Museum curators have a phrase to describe visitors and the time they spend in an exhibit.
“Streakers, strollers and scholars.”
The trick is having enough variety to make all three types of patrons happy.
The Atlanta History Center’s “War in Our Backyards: Discovering Atlanta, 1861-1865”, which allows patrons to interact with history and see an Atlanta that is long gone, accomplishes just that, says senior curator Gordon L. Jones.
Jones recalls the opening day of the Civil War exhibit earlier this month.
A boy named Max, perhaps 7 or 8, came in and, using the show’s star attraction -- an interactive, zoomable map -- figured out where his school is in relation to 1864 Atlanta.
He asked about the battles and rifle ammunition. Excited, he came back the next Saturday.
“This is the one we are after,” says Jones.
The AHS drew on its massive collection to create “Backyards,” and it is showcasing some items not displayed before. The exhibit continues through Oct. 1.
Historic maps of the battle -- some drawn by military mapmakers of the time, others by historians Wilbur G. Kurtz and Bill Scaife – fill one room.
Paintings depict downtown Atlanta.
A display features a box of Georgia red clay (left) sent to Hollywood so that crews could get the set colors right when making “Gone With the Wind.”
I was fascinated by a set of Atlanta Cyclorama work sketches used to make the huge painting-in-the-round in the 1880s.
A master sketch of the 1886 Cyclorama was photographed during its production. It was reduced and artists were given 10 sketches that depicted the entire circle. They painted from these.
The AHC saw one of the 10 on eBay in 2005, purchased it and then contacted the owner to buy four others.
“It was an absolutely good investment,” said Jones.
One of the sketches has a detail of Union Maj. Gen. John A. “Black Jack” Logan galloping into battle, with his staff on his heels.
Jones showed an area where Logan’s figure and horse originally were in the drawing, only to be moved up closer to the Battle of Atlanta.
It wasn’t uncommon for painters to “reward” people who helped pay a commission. Logan died the same year the Cyclorama was done, and Jones theorizes his old Army friends paid for a prominent position.
A small 3D theater is particularly compelling, featuring photos of wartime Atlanta, many made by photographer George Barnard.
“Most battlefield documentation of the 1860s was meant to be seen through stereo viewers, which gave the illusion of three-dimensions. In the exhibition’s theater, visitors once again see Civil War Atlanta in 3D,” the AHC says of the theater.
“To seem them [photos] in 3D gives you a whole different perspective,” said Hillary Henderson, vice president of marketing.
The exhibit’s marquee item is a large interactive display, with two companion pieces on the wall, allowing visitors to zoom in on Atlanta’s fortifications and streets during the battle. Terrain, street and satellite views can be had.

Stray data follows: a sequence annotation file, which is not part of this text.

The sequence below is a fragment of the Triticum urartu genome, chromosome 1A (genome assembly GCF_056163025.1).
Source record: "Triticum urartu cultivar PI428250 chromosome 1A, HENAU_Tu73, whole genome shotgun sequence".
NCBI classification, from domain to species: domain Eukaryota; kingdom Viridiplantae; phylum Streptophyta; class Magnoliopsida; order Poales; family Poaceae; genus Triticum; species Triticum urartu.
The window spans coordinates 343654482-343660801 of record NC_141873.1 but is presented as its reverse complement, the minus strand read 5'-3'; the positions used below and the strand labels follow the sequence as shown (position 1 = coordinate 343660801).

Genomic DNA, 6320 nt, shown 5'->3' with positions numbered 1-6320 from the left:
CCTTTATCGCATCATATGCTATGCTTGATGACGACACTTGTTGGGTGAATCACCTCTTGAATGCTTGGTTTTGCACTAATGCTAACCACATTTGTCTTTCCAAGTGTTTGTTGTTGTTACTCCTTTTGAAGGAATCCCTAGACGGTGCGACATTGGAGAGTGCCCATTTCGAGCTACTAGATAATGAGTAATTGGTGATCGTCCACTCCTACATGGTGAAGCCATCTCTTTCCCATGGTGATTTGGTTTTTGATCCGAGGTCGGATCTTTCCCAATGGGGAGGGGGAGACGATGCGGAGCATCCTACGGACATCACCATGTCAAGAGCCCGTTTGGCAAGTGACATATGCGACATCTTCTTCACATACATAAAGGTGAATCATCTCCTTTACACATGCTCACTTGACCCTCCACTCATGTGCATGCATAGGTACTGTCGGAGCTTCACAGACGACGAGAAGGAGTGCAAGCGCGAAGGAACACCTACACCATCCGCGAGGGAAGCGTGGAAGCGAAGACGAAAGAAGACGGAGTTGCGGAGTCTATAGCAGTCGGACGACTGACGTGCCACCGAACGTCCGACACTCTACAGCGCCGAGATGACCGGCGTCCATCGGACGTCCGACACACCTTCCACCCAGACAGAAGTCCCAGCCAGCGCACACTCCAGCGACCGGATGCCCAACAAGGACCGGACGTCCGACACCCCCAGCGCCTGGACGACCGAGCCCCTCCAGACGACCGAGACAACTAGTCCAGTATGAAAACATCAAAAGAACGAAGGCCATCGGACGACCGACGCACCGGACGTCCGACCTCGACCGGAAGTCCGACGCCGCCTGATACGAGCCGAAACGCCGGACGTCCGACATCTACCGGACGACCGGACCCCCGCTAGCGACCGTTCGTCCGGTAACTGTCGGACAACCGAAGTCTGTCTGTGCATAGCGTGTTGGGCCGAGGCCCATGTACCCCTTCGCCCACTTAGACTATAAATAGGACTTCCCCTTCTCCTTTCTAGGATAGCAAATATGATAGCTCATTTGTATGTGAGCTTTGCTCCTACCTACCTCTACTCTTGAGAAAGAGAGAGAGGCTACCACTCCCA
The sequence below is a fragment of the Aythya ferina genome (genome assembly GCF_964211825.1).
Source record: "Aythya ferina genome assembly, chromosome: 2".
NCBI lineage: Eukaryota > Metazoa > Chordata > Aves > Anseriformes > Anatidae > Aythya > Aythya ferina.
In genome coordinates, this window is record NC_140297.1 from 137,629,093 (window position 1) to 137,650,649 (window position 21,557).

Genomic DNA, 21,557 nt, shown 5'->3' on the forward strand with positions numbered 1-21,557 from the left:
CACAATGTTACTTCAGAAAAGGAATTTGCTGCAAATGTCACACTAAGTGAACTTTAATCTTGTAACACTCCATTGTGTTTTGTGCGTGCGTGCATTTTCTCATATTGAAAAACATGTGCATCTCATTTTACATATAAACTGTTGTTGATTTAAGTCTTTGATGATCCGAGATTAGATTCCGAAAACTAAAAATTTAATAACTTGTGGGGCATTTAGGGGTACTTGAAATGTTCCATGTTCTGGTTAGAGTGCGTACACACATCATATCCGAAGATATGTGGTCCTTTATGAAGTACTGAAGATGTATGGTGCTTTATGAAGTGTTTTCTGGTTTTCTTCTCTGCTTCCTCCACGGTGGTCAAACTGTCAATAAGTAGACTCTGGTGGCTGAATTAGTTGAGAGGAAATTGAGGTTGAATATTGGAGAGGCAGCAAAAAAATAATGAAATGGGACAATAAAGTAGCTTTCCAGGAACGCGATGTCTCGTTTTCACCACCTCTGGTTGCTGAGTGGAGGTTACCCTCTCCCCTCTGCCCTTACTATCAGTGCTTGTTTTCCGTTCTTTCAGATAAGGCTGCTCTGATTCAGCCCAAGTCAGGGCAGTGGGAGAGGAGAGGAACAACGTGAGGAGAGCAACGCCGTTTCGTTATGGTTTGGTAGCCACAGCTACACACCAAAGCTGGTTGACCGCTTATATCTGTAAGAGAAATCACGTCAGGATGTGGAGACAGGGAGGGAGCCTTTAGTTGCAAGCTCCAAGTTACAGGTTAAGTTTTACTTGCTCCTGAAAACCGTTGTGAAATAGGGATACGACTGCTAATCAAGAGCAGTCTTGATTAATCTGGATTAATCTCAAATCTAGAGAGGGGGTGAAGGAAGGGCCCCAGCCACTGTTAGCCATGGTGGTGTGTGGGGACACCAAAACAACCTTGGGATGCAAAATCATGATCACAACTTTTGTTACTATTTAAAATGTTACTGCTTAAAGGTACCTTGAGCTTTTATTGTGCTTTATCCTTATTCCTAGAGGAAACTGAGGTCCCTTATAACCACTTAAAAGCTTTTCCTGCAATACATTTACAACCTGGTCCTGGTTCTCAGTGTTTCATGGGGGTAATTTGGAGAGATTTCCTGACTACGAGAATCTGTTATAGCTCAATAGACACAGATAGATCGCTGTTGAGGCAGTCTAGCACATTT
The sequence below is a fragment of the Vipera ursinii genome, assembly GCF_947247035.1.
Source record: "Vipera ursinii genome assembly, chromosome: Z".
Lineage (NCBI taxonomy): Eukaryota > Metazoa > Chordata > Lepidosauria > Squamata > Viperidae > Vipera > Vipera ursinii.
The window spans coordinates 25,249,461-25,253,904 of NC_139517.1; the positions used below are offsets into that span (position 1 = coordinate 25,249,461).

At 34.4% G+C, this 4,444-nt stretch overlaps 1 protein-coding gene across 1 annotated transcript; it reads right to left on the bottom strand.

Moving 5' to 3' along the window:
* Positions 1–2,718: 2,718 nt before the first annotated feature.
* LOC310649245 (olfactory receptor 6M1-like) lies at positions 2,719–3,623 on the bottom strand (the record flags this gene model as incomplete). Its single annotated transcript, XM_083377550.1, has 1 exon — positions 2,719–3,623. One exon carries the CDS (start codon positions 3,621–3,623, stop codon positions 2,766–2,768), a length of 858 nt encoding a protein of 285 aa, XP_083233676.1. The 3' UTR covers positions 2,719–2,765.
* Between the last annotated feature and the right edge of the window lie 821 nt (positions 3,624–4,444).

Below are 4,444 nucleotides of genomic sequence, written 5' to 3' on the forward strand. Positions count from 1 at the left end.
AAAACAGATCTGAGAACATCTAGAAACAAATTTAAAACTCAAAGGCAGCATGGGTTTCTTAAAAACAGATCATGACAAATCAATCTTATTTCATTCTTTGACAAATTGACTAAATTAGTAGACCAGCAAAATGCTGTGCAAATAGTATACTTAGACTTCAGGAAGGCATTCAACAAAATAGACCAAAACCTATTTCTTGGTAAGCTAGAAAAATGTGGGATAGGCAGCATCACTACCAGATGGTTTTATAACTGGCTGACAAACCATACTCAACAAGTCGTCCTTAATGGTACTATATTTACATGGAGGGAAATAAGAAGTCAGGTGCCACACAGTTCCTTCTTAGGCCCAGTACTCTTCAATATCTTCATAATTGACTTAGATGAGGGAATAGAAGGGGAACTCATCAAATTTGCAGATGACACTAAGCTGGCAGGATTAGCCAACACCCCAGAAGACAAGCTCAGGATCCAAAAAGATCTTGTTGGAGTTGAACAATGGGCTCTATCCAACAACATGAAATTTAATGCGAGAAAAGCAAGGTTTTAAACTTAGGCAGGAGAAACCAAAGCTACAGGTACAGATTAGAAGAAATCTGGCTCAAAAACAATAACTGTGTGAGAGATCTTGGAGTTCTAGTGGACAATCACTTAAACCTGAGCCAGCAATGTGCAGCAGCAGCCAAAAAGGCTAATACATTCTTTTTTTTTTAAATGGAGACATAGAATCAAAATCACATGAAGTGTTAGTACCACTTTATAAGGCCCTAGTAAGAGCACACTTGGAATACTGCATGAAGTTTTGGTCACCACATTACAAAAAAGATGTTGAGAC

A Google map overlay gives you the modern street perspective. Georgia Tech assisted with the map, which eventually will go on the AHC’s website.
“This is the Wright Flyer” version of the map, Jones said. Photos and hot links one day will be added.
Nearby are some of the more well-known Barnard photos of Atlanta, including a curious one taken outside a store (photo below). A sign reads “Auction & Negro Sales,” obvious proof of the city's slave commerce.
A Union soldier reading something outside the door appears to be African-American. Jones is fascinated by this because Union Gen. William T. Sherman had no African-Americans serving at the front.
So the seated gentleman is a mystery man.
“Backyards” also features furniture from Atlanta homes and military sidearms and rifles.
The latter were made throughout Georgia, symbolic of its manufacturing might during the Civil War.
“The one weakness they had was they had to transport them by rail” and that was through Atlanta, said Jones. Much of the production didn’t reach Confederate troops during and after the decisive Atlanta Campaign.
Sherman’s Special Order 67, which provided details for occupation of Atlanta, is among the displays.
Jones says AHC’s artifacts, documents and maps tell the story of the Atlanta Campaign, even if the battlefields are long gone.
“We lost the 1864 city of Atlanta as soon as the battle was over,” Jones said.
Residents moved forward in rebuilding the city, erecting a new state Capitol and other buildings. Homes and businesses from the Civil War were eventually torn down.
Many folks don’t realize that Federal entrenchments built after the city’s fall in September 1864 destroyed more downtown property than during the fighting.
Jones and Hardwick are excited about the "triple crown" for the Atlanta History Center.
The upcoming Lincoln show, “With Malice Toward None,” organized by the Library of Congress, is expected to be a blockbuster. With it, “War in Our Backyards,” and the permanent “Turning Point: The American Civil War,” patrons will get a full taste of the Civil War in the coming weeks.
Jones believes in the past three decades scholars and the public have paid more attention to the importance of the Atlanta Campaign to the war’s outcome and the re-election of Abraham Lincoln.
“Now it’s getting its due,” he said.
• Click here for more information on the "Backyards" exhibit.
• Exhibit's page and details on Facebook.